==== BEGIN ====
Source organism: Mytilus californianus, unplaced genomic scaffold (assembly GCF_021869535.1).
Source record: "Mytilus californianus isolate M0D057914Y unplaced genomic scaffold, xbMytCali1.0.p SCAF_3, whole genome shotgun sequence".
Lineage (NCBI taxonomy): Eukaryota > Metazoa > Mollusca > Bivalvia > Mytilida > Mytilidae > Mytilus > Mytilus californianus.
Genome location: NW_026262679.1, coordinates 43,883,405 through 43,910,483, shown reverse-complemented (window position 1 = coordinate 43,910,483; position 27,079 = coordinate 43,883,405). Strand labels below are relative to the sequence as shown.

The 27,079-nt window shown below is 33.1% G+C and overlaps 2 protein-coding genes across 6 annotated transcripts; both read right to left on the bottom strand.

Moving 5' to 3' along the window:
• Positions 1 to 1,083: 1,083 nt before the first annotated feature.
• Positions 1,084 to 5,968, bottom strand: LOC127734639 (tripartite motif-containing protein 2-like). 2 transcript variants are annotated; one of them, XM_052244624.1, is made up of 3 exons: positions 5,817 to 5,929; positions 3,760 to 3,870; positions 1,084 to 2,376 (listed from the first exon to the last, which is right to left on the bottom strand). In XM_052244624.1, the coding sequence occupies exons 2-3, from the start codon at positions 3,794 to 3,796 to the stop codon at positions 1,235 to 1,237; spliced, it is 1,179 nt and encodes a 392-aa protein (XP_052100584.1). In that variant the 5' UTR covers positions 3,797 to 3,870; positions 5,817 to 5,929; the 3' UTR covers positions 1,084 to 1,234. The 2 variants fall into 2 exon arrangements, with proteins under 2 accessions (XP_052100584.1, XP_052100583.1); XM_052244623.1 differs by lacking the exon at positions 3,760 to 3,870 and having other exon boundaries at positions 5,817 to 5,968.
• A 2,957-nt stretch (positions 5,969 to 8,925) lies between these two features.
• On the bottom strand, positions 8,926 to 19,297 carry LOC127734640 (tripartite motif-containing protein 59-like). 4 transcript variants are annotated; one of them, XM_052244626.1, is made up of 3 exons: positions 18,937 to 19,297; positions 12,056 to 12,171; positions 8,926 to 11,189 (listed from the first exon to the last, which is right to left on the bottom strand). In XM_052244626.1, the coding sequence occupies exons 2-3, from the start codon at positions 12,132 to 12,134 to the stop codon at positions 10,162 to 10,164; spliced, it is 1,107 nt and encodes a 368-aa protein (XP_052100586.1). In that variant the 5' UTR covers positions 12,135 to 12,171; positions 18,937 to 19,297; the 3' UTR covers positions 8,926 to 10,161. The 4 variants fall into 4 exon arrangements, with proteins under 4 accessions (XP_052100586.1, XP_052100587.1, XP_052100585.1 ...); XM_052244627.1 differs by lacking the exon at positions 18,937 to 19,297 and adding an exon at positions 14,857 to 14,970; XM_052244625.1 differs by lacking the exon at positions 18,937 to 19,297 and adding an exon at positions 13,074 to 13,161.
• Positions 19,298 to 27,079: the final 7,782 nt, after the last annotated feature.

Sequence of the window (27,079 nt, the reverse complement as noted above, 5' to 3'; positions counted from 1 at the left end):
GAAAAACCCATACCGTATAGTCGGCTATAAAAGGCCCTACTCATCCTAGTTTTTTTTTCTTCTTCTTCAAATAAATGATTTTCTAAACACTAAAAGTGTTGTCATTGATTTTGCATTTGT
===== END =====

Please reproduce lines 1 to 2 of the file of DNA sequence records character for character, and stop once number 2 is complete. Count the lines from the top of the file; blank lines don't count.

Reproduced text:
Source organism: Mytilus californianus, unplaced genomic scaffold (assembly GCF_021869535.1).
Source record: "Mytilus californianus isolate M0D057914Y unplaced genomic scaffold, xbMytCali1.0.p SCAF_3, whole genome shotgun sequence".